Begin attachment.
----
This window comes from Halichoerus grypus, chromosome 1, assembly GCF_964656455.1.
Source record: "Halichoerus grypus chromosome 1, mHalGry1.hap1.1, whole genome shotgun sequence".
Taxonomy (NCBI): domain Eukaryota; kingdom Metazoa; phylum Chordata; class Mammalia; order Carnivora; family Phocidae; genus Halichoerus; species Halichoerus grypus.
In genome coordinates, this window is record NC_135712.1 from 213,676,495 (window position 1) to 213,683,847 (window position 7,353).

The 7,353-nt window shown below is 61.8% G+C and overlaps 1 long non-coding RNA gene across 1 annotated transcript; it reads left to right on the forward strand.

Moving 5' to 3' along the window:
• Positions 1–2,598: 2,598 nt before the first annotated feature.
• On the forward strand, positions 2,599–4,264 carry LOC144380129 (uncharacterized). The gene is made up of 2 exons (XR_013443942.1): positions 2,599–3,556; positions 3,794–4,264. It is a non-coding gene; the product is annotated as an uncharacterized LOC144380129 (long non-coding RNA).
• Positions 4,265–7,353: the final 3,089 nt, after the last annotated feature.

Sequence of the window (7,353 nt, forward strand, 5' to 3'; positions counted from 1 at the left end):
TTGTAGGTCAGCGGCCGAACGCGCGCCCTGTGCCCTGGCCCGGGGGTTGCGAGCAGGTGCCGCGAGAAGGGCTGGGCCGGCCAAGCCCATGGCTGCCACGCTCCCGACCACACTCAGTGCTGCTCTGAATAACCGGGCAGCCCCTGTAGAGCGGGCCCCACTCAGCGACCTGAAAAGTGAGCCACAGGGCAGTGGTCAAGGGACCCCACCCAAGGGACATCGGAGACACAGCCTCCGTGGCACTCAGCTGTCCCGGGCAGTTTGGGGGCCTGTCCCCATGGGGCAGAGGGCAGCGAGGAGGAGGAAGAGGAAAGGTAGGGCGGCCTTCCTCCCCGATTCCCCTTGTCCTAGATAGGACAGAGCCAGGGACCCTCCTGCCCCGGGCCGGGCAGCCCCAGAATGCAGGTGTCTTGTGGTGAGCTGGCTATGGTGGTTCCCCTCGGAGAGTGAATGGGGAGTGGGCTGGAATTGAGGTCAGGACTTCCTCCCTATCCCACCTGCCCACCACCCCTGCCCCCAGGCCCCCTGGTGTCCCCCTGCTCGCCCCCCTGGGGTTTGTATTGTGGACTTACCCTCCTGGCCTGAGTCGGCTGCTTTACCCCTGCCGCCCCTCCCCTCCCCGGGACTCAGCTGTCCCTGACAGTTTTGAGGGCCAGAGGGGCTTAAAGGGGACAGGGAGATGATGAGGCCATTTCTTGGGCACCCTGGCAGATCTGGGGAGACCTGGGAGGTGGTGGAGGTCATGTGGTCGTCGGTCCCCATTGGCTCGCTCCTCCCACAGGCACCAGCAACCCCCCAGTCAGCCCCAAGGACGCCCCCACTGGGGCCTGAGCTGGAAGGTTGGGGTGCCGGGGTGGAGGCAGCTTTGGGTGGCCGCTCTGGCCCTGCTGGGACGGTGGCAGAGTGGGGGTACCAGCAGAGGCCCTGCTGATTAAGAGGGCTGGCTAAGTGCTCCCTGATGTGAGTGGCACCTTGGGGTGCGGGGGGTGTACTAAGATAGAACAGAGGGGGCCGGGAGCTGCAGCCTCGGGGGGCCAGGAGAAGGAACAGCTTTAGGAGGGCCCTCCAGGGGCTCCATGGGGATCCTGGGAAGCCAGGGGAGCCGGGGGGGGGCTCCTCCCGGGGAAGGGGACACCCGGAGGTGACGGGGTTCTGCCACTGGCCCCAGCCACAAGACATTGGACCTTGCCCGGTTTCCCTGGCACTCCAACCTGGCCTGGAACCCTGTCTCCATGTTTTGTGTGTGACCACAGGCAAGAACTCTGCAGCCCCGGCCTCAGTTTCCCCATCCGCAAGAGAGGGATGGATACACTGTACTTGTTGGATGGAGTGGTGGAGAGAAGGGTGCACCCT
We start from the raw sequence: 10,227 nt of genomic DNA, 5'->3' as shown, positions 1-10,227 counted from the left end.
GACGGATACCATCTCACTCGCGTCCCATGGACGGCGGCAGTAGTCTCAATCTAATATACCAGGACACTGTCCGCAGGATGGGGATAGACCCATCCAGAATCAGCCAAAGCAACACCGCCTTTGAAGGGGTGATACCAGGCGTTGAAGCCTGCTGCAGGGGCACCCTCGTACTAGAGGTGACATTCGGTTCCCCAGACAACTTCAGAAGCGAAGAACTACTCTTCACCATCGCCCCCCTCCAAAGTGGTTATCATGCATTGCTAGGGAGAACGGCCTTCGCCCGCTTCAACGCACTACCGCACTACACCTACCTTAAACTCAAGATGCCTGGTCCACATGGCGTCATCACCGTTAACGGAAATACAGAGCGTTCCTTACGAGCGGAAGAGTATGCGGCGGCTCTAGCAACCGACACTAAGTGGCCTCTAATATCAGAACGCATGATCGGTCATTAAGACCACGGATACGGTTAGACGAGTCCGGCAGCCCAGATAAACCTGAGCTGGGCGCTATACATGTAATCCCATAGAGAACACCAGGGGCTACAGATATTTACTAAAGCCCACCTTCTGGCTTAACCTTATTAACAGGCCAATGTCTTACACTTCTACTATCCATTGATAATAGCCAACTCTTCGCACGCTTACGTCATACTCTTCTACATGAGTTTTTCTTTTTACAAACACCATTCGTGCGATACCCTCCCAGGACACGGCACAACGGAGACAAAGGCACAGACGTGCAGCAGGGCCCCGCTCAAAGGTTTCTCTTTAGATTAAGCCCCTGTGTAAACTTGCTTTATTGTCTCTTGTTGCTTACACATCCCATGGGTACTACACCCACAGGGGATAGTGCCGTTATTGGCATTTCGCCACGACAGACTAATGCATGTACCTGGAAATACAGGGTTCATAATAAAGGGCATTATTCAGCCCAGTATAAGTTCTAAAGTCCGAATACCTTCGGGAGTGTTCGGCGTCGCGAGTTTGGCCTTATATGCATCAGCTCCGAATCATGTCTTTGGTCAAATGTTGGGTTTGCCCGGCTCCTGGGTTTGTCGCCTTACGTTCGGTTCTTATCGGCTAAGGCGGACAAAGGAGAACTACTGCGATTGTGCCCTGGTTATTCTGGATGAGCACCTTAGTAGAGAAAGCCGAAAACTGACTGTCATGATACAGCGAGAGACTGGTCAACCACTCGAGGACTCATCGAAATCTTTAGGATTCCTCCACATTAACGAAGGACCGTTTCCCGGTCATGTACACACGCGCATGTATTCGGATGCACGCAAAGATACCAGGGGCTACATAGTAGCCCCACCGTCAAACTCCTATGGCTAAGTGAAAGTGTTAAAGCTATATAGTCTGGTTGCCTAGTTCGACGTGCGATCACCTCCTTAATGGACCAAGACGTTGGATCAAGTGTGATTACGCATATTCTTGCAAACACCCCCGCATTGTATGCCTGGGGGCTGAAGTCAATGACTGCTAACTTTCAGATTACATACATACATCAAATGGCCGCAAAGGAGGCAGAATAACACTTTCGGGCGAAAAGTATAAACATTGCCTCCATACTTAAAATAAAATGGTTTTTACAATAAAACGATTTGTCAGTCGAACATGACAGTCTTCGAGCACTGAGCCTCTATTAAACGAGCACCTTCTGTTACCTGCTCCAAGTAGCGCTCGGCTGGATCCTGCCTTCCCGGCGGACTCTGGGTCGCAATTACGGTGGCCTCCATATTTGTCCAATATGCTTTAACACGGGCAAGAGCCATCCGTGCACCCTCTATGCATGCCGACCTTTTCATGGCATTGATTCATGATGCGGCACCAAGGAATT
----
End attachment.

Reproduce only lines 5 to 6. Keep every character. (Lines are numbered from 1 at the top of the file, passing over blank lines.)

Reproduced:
The 7,353-nt window shown below is 61.8% G+C and overlaps 1 long non-coding RNA gene across 1 annotated transcript; it reads left to right on the forward strand.

Moving 5' to 3' along the window: